An Inconvenient Truth changed the way the world looks at global worming.
The controversial Al Gore film was made in 2006 and immediately delivered an impact. The film examines the science of global warming along with examinging the history of Al Gore’s lifelong commitment to reverse it. A longtime advocate for the environment, Gore presents a wide array of facts and information in a thoughtful and compelling way through a documentary style of film. A movie critic had the following to say about the film: “Al Gore strips his presentations of politics, laying out the facts for the audience to draw their own conclusions in a charming, funny and engaging style, and by the end has everyone on the edge of their seats, gripped by his haunting message”.
Typically film sequels only instigate eye-rolls from moviegoers, but I solemnly swear that “Gasland Part II” is worth viewing. The prequel “Gasland” invited viewers to join filmmaker Josh Fox as he educated himself about the natural gas industry’s hydraulic fracturing (fracking) method of gas extraction – and in the process, he exposed the environmental repercussions associated with it. In the follow-up film, Fox drills into the gas industry again by documenting how natural gas companies are taking advantage of property owners, threatening and propelling them into financial ruins. Continue reading
When I began the search for the perfect documentary, I thought the film The Culture High, created just last year in 2014 with $240,022 funded on Kickstarter, was just another film about why marijuana should be legalized, but it proved to be so much more. Incarcerations, “Wars based on concepts,” militarization of police, prohibitions of all kinds, the race for more, the discovery of the motives behind the government, and money are just a few topics explained within The Culture High. Combining the use of animations and interviews with celebrities like Snoop Dogg, and Wiz Khalifia, we also see very interesting and impactful interviews with medical professionals; former secret agents from various federal organizations; patients of diseases; former drug smugglers; experts on mental health and behavior; and even a few Neuropsychopharmacologists, we get a new view on the “War on Drugs” originally forged by Richard Nixon, through portrayals of very real proof of an ignorant nature displayed through very real video evidence. Continue reading
The Kenyan, mixed-media documentary animation “Yellow Fever” explores colorism and self-image among African girls and women. It was made by the award winning, Kenyan filmmaker Ng’endo Mukii who’s portfolio spans advertising campaigns, children’s TV series, documentary animation and experimental films! She frequently uses storytelling and creative, highly-textured animation to make compelling films.
“Yellow Fever” served as Mukii’s thesis project at London’s Royal College of Art. The film has garnered a long list of accolades including Best Animation at the 7th Kenya International Film Festival in 2012, Best Animation in This Is England Film Festival (France), the Silver Hugo for Best Animated Short at the 49th Chicago International Film Festival (USA), and Best Short Film at the Africa Magic Viewers’ Choice Awards (Nigeria), all in 2013.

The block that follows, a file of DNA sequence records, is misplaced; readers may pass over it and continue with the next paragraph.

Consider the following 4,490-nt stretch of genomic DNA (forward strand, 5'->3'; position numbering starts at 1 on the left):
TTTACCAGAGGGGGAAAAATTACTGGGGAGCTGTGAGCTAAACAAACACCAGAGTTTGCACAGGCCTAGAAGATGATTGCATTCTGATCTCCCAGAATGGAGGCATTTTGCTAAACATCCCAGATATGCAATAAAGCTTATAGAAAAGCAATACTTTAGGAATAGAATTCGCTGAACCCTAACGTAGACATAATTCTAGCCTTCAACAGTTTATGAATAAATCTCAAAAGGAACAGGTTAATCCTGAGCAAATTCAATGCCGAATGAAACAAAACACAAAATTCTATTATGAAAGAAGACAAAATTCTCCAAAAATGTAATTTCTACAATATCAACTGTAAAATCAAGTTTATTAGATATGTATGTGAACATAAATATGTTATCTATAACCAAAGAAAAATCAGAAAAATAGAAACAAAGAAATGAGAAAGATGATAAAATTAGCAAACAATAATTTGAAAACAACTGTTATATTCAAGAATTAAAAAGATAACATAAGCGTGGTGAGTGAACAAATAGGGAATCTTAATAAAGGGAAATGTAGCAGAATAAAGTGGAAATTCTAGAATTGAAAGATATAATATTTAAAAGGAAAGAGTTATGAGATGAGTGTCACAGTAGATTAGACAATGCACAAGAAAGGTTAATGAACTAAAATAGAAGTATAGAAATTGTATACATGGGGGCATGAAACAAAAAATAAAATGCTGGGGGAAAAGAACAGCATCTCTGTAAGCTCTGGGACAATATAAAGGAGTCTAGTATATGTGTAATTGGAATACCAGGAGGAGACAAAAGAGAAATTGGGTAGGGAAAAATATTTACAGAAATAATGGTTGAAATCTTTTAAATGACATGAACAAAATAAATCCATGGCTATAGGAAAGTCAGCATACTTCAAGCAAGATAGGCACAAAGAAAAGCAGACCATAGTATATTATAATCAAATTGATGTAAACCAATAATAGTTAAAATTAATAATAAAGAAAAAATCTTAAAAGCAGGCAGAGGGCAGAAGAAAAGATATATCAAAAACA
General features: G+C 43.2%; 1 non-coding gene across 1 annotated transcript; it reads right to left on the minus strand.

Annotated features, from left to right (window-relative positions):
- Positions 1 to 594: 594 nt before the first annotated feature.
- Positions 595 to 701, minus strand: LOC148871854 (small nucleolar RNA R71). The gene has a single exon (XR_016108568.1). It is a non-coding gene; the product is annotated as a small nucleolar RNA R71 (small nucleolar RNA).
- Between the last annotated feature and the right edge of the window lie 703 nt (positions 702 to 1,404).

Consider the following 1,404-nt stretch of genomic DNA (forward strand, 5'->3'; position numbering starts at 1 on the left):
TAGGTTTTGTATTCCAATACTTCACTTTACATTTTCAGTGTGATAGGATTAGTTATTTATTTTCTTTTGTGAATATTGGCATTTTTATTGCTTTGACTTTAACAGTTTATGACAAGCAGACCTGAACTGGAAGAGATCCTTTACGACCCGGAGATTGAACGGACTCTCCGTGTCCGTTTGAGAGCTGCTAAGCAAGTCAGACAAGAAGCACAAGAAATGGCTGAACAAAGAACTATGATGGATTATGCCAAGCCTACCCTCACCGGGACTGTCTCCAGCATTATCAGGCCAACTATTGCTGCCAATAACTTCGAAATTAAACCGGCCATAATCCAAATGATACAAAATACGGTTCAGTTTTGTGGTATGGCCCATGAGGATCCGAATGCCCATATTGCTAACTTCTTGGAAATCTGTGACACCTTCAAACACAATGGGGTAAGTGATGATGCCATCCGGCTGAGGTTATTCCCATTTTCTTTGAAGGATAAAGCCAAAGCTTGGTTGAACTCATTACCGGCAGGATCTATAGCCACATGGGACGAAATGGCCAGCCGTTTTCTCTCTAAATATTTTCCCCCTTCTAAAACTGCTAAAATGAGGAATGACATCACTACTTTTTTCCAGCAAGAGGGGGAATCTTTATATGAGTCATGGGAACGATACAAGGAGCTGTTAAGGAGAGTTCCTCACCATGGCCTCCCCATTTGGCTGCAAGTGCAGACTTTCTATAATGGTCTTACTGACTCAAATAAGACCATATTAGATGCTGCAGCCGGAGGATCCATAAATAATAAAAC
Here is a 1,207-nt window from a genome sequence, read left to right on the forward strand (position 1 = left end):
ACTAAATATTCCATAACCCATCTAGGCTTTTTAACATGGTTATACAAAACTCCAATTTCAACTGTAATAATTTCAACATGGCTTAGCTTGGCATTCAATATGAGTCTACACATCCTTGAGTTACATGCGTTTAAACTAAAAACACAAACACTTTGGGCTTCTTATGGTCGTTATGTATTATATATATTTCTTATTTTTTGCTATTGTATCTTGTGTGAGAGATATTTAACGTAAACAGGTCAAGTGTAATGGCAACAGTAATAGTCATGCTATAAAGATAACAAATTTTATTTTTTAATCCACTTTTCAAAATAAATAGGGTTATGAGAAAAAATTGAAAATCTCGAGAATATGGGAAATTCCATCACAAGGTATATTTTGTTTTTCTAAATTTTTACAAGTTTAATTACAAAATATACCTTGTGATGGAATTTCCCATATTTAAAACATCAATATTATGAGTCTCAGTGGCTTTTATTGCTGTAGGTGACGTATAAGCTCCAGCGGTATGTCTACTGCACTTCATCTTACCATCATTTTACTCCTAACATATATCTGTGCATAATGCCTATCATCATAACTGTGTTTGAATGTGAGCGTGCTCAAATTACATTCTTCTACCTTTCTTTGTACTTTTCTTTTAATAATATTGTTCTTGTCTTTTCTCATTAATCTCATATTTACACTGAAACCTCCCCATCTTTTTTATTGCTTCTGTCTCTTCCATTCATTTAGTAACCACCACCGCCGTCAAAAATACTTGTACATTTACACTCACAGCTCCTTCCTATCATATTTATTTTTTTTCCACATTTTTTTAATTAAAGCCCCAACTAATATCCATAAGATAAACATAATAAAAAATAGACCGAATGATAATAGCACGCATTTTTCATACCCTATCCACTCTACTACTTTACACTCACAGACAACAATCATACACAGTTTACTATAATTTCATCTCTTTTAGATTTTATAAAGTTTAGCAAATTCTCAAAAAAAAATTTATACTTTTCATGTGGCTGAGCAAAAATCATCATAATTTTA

Blog Post: Due: Thurs. April 2, 2015.
Choose a socially conscious film. (A great resource for finding free films to watch online is Films for Action.) It can be a film short or feature length/ documentary or fiction, etc.
Make a blog post that addresses the following:
1. Write a short summary of the film
2. Briefly analyze how it was made, techniques used, etc.
3. What was its budget? How was it funded?
4. How was it distributed? Which venues? Does the film have a website, etc?
5. In your opinion, what kind of impact did the film have?
*PS. Don’t forget that your Volunteer Assignment Action Plan as a result of your interview is due at the start of class, Tues. March 31, 2015.
I have expressed before that I am interested in all things related to education reform. Whether it be public school reform in the United States, or making access to education available in the third world–I maintain that education is the biggest catalyst for positive social change. This is what lead me to discover CARE Organization.
CARE operates internationally in a variety of different projects that range from ameliorating social injustice, to providing on-the-ground relief and assistance in natural disasters. I was immediately impressed with their campaign to end child marriage, through providing girls with an education. This effort is a part of their Women Empowerment campaign that addresses a host of women’s issues; including ending violence against women, ending child marriage, and educating men on how to champion women’s’ causes in their communities. Although these efforts are extraordinary, I was also drawn to their humanitarian efforts in emergency situations. CARE expertly address three different levels of aid, first long term solutions addressing social injustice. Second immediate action for communities that are in a state of emergency. Lastly instilling a sense of strength and resilience in the communities they interact with, to better prepare for future hazards. Continue reading
On Thursday March 12th from 12:30 to 1:30 in Room B204, AUR’s Film & Digital Media Program is having its third Lunch and Learn Workshop of the semester, taught by acclaimed film director, Conor Morrissey.